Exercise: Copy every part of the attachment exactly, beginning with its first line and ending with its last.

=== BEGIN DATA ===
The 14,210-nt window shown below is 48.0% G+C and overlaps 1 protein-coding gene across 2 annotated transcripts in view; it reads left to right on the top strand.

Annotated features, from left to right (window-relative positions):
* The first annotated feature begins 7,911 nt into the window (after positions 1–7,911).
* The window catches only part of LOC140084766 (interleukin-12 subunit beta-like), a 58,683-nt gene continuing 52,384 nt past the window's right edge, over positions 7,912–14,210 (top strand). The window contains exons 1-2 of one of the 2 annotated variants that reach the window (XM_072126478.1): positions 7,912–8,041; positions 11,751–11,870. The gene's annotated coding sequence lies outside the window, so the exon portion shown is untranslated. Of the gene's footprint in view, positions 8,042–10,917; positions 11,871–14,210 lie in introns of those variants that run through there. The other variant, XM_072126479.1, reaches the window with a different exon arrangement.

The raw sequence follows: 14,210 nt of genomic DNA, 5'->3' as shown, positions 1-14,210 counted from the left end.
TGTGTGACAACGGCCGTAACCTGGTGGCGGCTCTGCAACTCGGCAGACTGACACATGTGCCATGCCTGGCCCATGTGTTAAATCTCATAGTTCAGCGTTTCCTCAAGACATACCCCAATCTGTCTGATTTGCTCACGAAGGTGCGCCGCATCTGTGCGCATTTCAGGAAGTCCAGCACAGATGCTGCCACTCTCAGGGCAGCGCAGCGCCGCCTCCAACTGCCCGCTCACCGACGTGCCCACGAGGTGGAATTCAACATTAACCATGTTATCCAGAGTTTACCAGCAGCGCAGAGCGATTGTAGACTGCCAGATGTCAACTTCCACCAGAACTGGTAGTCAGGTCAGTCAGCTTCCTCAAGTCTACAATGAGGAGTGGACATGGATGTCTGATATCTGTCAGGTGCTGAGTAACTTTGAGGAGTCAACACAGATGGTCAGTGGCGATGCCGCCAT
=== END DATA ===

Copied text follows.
The 14,210-nt window shown below is 48.0% G+C and overlaps 1 protein-coding gene across 2 annotated transcripts in view; it reads left to right on the top strand.

Annotated features, from left to right (window-relative positions):
* The first annotated feature begins 7,911 nt into the window (after positions 1–7,911).
* The window catches only part of LOC140084766 (interleukin-12 subunit beta-like), a 58,683-nt gene continuing 52,384 nt past the window's right edge, over positions 7,912–14,210 (top strand). The window contains exons 1-2 of one of the 2 annotated variants that reach the window (XM_072126478.1): positions 7,912–8,041; positions 11,751–11,870. The gene's annotated coding sequence lies outside the window, so the exon portion shown is untranslated. Of the gene's footprint in view, positions 8,042–10,917; positions 11,871–14,210 lie in introns of those variants that run through there. The other variant, XM_072126479.1, reaches the window with a different exon arrangement.

The raw sequence follows: 14,210 nt of genomic DNA, 5'->3' as shown, positions 1-14,210 counted from the left end.
TGTGTGACAACGGCCGTAACCTGGTGGCGGCTCTGCAACTCGGCAGACTGACACATGTGCCATGCCTGGCCCATGTGTTAAATCTCATAGTTCAGCGTTTCCTCAAGACATACCCCAATCTGTCTGATTTGCTCACGAAGGTGCGCCGCATCTGTGCGCATTTCAGGAAGTCCAGCACAGATGCTGCCACTCTCAGGGCAGCGCAGCGCCGCCTCCAACTGCCCGCTCACCGACGTGCCCACGAGGTGGAATTCAACATTAACCATGTTATCCAGAGTTTACCAGCAGCGCAGAGCGATTGTAGACTGCCAGATGTCAACTTCCACCAGAACTGGTAGTCAGGTCAGTCAGCTTCCTCAAGTCTACAATGAGGAGTGGACATGGATGTCTGATATCTGTCAGGTGCTGAGTAACTTTGAGGAGTCAACACAGATGGTCAGTGGCGATGCCGCCAT